I've held nearly every job you can hold in IS, and in 20 years I've never worn a pager. Some of this was dumb luck. When I worked as a programmer, for example, none of the applications I supported ran as overnight batch jobs, so that eliminated one source of pageritis.
For the most part, though, I carefully planned my freedom from being on call. When I managed networks and telecommunications, for example, I remained pager-free, even though we ran a mission-critical operation around the clock. How?
Every time the subject came up I asked the same question: "What would I do about it?"
The team always had analysts on call if something went wrong. They wore pagers. I slept until the next morning.
"What if they need you for something?" one of my colleagues once asked.
"Like what?" I asked in return. "They know what needs to be done, they'll make the right decisions, and if anyone questions their authority they can explain that they had no choice -- they couldn't reach me because I don't wear a pager."
Had I worn a pager I'd have had to justify it, and that would have meant insisting on being beeped every time someone needed a decision. And that, in turn, would have drained the authority right out of my team.
Even worse, I would have lost a lot of perfectly good sleep.
A lot of first-time supervisors treat their newfound authority to make decisions the way a child treats a new dispenser. It isn't the decisions (candy) that matter. It's the process of delivering them that's fun.
Either these supervisors learn the key lesson of career advancement, or they're perceived to be front-line supervisors for the rest of their lives. That is the oldest lesson of succession planning: always be important, but never be essential.
One regular theme of this column is that managing people, getting the job done, and succeeding in your career are independent goals you have to actively align, not naturally converging activities. Here's a case where you can line 'em up pretty easily.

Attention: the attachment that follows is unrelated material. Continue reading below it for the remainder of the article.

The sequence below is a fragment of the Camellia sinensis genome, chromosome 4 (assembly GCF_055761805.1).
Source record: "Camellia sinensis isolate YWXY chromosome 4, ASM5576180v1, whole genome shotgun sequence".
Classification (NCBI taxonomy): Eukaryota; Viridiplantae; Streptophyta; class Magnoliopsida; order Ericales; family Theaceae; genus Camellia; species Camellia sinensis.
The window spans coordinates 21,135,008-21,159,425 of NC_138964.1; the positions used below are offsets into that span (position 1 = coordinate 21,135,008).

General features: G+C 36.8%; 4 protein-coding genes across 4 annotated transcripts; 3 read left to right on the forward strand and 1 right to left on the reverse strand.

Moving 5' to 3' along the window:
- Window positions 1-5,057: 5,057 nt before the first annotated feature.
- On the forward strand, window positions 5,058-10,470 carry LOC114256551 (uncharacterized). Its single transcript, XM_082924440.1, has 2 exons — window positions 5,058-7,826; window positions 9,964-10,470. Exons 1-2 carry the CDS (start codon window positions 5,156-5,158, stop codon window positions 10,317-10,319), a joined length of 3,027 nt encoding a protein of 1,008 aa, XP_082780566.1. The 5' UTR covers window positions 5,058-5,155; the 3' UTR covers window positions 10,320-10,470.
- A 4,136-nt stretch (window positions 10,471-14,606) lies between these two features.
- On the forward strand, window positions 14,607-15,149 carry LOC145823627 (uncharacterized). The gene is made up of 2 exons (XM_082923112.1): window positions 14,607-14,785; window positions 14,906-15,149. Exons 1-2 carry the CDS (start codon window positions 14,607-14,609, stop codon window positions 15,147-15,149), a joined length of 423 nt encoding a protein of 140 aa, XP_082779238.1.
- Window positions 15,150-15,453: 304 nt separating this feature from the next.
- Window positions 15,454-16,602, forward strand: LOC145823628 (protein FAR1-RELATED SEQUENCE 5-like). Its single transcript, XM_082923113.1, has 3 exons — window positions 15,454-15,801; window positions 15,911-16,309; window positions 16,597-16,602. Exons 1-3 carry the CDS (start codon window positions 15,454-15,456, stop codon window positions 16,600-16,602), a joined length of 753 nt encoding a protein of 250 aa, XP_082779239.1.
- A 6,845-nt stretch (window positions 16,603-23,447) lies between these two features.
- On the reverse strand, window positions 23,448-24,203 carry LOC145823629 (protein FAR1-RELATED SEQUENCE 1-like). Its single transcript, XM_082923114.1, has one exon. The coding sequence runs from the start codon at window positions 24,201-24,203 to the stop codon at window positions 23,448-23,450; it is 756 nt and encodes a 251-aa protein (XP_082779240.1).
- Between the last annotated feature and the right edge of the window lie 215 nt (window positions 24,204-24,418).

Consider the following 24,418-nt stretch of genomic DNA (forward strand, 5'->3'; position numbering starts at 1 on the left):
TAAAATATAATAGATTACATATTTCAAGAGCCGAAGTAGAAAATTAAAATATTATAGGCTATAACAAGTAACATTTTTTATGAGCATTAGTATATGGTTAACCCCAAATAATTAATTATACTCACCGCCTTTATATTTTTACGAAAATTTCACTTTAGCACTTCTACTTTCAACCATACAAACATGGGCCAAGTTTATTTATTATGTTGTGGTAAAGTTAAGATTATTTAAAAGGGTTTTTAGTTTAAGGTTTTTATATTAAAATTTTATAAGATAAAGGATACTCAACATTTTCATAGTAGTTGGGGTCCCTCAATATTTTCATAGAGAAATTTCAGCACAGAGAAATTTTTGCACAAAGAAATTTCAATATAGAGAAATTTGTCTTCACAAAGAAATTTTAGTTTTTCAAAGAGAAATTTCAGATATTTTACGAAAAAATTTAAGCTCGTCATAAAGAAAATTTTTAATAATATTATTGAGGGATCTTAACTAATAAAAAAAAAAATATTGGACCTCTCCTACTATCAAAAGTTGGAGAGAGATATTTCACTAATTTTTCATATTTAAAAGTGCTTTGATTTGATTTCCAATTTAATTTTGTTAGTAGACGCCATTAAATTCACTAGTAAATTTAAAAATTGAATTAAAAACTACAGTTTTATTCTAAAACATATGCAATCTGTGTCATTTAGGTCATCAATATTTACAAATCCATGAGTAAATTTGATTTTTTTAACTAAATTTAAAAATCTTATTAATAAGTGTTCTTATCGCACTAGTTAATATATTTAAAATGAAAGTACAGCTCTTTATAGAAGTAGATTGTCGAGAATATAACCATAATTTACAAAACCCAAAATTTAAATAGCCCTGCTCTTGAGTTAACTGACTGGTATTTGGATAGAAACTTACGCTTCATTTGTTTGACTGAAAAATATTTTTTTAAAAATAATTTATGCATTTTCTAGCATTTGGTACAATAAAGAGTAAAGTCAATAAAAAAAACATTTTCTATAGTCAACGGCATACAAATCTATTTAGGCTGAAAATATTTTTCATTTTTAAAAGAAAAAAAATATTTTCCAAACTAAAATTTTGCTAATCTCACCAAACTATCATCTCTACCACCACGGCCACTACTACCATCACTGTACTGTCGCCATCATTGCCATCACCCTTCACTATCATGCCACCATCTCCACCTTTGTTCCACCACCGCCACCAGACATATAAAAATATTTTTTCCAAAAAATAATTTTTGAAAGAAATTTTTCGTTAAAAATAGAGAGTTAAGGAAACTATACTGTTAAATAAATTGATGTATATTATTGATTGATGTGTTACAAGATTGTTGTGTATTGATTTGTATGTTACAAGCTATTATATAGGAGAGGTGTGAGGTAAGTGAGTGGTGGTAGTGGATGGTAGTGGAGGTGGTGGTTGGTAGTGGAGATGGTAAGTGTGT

To manage people well you have to delegate well, giving decisions to the people who report to you. Otherwise they can't grow.
Getting the job done? You can't do it all yourself no matter how hard you try. The fewer decisions you make yourself, the more effective you are as a manager.
And then there's your career. To be promoted, you need to pass the following tests: (1) You should at least resemble being qualified for the position you want; (2) You must have created the appearance of having been effective in your last job; and (3) You must be easy to replace.
This is neither original nor profound, but it is hard to accept. That's because being hard to replace is a key survival strategy for many employees. It's a good one if your goal is job security. If that is your goal, you should avoid sharing any information that helps someone else do your job in your absence.
If, on the other hand, your goal is advancement, then you have to treat succession planning as a personal mission.
Delegating decisions makes you upwardly mobile. Your department can function effectively without you, and it probably includes several qualified replacements for you, too.
Here's the irony: some managers get the silly idea that it's how they ran things that got them promoted.